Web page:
Top World Bank Official Supports More Disclosure of Oil Revenue Payments

17 October 2002

Top World Bank Official Supports More Disclosure of Oil Revenue Payments. Oil, gas and mineral companies should fully disclose their payments to governments of developing nations, the head of the World Bank’s private sector lending arm said recently, adding another voice to a steadily growing campaign for such disclosures. More …

Woicke Statement Welcomed. International NGOs welcomed the World Bank’s call for greater transparency. Simon Taylor of the London-based Global Witness, an NGO that has examined the links between the exploitation of natural resources and human rights abuses, said Woicke made "a very significant and useful comment on this general principle." More …

The World Bank/Angola Connection. The World Bank has recently shown interest in the fate of oil revenues in Angola and has gone to the extent of underwriting a major accounting effort. But the Bank isn’t releasing the results. More …

Top World Bank Official Supports More Disclosure of Oil Revenue Payments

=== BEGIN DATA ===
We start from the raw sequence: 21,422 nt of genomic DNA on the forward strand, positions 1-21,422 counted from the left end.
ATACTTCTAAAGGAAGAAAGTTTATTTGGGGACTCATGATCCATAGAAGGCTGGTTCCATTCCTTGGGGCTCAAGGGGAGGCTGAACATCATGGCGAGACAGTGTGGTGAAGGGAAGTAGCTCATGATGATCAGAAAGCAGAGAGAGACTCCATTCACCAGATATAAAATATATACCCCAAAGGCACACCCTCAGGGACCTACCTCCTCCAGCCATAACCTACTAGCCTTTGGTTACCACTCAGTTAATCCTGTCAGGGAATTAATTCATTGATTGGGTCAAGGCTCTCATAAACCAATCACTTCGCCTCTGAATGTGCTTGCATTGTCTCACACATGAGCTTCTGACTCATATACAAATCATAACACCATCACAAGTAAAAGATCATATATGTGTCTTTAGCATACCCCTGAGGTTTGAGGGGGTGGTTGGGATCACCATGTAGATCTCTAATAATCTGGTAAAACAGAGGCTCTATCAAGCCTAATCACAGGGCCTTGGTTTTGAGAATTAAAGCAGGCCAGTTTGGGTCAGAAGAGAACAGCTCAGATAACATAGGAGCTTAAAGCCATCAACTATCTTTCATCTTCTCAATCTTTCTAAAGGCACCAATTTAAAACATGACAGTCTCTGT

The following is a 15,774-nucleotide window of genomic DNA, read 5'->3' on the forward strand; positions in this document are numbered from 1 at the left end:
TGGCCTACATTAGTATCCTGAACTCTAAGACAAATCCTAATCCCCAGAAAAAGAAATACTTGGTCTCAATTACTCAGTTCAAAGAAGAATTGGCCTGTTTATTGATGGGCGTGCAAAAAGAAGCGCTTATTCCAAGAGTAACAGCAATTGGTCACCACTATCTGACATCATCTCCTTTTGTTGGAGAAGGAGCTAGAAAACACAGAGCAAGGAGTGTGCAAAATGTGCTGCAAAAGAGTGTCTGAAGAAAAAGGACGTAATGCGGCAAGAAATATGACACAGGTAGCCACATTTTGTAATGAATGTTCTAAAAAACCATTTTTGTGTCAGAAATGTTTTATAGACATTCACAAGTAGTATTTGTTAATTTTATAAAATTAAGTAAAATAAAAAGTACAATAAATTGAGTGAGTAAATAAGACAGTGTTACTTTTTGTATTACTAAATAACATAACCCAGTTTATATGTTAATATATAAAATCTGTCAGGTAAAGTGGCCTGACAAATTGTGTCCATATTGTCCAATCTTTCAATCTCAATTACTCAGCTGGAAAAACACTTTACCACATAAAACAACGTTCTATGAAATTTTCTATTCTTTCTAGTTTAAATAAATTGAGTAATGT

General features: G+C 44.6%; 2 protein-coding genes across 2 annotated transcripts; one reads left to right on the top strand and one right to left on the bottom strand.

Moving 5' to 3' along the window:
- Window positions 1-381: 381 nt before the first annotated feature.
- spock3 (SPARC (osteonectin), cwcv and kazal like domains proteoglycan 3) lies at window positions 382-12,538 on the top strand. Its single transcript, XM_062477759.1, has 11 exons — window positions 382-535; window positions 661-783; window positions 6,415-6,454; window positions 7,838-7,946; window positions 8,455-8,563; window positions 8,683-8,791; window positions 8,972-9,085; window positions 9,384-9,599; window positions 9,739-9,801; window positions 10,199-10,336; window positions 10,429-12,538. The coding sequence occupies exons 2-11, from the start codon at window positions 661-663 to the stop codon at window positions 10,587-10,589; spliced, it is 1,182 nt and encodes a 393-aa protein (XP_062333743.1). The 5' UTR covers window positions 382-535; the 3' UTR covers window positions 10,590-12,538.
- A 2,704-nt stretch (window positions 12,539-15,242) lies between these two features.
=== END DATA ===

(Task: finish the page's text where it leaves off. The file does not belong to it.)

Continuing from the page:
Oil, gas and mineral companies should fully disclose their payments to governments of developing nations, the head of the World Bank’s private sector lending arm said recently, adding another voice to a steadily growing campaign for such disclosures.

Peter Woicke, executive vice president of the International Finance Corporation, stated, ‘We would come a long way if all-and I emphasize all-natural resource companies would make their transfers of royalties, fee payments and other revenues to host countries fully transparent.’ He spoke Sept. 30 at an ‘IFC Client Luncheon’ held in Washington, D.C. during the IMF-World Bank annual meeting.

In making his case, Woicke predicted that such disclosures ‘in turn would push governments to invest more wisely.’

‘Hiding behind confidentiality agreements does not help anybody,’ he continued, ‘and those with the most to gain financially from these projects, the poor people, are too often affected the least.’

Such disclosures, however, will not be made a condition of IFC lending. An IFC spokeswoman said, ‘These are all just suggestions, nothing has been done so far."

The Woicke speech is available on the Web here.


Woicke Statement Welcomed

International NGOs welcomed the World Bank’s call for greater transparency. Simon Taylor of the London-based Global Witness, an NGO that has examined the links between the exploitation of natural resources and human rights abuses, said Woicke made "a very significant and useful comment on this general principle." Global Witness is part of more than 60 NGOs worldwide that make up the Publish What You Pay Coalition, formed earlier this year to campaign for greater transparency on payments for oil and other natural resources.

Taylor is particularly encouraged by behind-the-scenes consultations on information disclosure currently taking place between the government of the United Kingdom, NGOs and several major oil companied he declined to name.